Under the third option, Parliament could invite the Government or the country to think again. An Article 50 notification is not irrevocable. The President of the European Council and a gallery of EU legal luminaries have confirmed—of course, the noble Lord, Lord Lester of Herne Hill, is among their number—that a member state may, in accordance with its constitutional requirements, withdraw its notification within the two-year period or its extension. This morning, the noble Baroness, Lady Symons of Vernham Dean, asked about the Government’s motive in conniving in the High Court at the fiction of irreversibility. I cannot answer her but the fact is that Article 50, which first saw the light of day under the heading“voluntary withdrawal” is not an expulsion procedure. We remain full members of the European Union throughout the negotiating period—the two years or its extension. If, having looked into the abyss, we were to change our minds about withdrawal, we certainly could and no one in Brussels could stop us. If it were not so, I would have to oppose the Bill. As it is, all we need do is improve it and make sure that the rendezvous with history, which comes when we know what the Government want for the future of our country and its relationship with our continent, is clear.”

Lord Lisvane commented:

In the referendum campaign we heard a lot about regaining our parliamentary sovereignty; perhaps it is a little ironic that we have had in the first instance to rely upon the assistance of the courts. However, it would be even more ironic if the legislative process of withdrawal involved a major transfer of power to the Executive….”

Lord Strasburger commented:

Should we not be asking ourselves: why are the Government in such a hurry? Why are they so intransigent and intolerant of meaningful scrutiny of the deal they hope to bring back from the negotiations? The explanation must be that deep down they realise that they cannot  possibly secure a deal anywhere near as good as the one we have right now. What everthey get will not stand up to close comparison with membership of the single market and the customs union…

Our patriotic duty is to scrutinise and amend the Bill. We must protect Parliament’s sovereignty and give it a chance to accept or reject the deal, with the status quo as one of the alternatives, rather than automatically going over the WTO cliff. We must protect the rights of EU nationals already in the UK and we must give the people a say in the final decision. That way, if the best deal the Government can get is not good enough, Parliament and the people will have a final chance to stop the self-destruct button being pressed.”

and Lord Pannick also made a powerful speech observing:

I think that the Bill requires amendment, in particular to ensure parliamentary sovereignty as the process of withdrawal occurs over the next two years. Noble Lords know that the Prime Minister has promised that any agreement with the European Union on the terms of our withdrawal and our future relationship with the EU will require the agreement of both Houses of Parliament. She has said that the agreements will so require before any agreement is put to the European Parliament for its consent. That promise should be written into the Bill. A political promise, made by the Prime Minister in good faith, is no substitute for a clause—an obligation—in an Act of Parliament.The reason for that is that political circumstances can change; Prime Ministers can change over the next two years. On a matter of this importance, it is vital to ensure that there is a clear and binding obligation on the Government to return to Parliament at a defined time to seek the agreement of both Houses of Parliament for the terms of any agreement. As the noble Lord, Lord Kerr, said, this Parliament must have at least the same powers that the European Parliament has to disagree with the terms of any draft agreement…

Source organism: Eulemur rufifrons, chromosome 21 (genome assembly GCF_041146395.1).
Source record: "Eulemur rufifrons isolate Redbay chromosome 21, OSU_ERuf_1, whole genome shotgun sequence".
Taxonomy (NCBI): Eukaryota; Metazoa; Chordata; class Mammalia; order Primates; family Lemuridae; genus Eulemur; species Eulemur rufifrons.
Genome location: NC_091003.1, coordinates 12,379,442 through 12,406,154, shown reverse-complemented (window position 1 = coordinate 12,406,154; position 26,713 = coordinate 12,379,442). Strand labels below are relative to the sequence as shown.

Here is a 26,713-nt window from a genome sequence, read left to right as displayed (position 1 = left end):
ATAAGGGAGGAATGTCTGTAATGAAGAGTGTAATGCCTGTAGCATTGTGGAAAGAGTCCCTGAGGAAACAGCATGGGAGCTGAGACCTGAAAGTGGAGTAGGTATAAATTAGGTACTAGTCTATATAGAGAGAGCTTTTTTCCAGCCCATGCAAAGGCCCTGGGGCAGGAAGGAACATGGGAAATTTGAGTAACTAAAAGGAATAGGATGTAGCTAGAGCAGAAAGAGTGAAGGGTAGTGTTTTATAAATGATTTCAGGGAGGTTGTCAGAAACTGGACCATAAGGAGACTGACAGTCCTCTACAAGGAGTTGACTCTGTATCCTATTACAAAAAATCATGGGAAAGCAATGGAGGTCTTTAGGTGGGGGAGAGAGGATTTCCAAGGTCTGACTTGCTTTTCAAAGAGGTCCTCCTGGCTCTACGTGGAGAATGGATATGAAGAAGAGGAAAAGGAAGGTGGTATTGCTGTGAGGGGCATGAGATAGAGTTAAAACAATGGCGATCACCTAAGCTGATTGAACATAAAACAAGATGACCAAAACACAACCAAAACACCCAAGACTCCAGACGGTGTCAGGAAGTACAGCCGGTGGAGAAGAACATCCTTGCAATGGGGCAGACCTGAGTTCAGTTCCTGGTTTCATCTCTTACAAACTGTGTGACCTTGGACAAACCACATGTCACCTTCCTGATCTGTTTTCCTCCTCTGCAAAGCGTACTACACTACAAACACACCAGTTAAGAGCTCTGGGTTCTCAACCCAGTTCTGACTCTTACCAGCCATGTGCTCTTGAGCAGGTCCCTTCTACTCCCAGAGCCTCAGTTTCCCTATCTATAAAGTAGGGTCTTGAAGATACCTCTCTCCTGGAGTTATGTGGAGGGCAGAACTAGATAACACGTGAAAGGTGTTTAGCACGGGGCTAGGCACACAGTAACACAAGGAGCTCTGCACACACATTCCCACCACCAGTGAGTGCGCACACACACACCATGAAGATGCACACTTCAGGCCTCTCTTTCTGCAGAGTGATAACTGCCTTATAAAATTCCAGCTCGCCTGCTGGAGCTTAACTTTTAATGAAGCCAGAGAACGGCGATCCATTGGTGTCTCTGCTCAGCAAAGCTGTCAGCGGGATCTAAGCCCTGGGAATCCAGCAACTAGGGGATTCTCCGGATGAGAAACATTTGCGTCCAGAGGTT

I am also concerned about what happens if there is no draft agreement between the UK and the EU on the terms of our withdrawal. In my opinion, parliamentary sovereignty must also apply in those circumstances. Surely it must be for Parliament to decide whether we prefer no deal or the deal offered by the EU. It is for those reasons that I have added my name to an amendment that would require parliamentary approval for an agreement or for no agreement. The Supreme Court recognised the constitutional requirement for Parliamentary sovereignty. I hope noble Lords will do likewise.” 

In total, 184 peers took part, making this the largest second reading debate on record.

As the debates progress, we will continue to do all we practically can to support peers who are willing to fight to preserve Parliament’s final say so that it remains responsible for the individual rights at stake.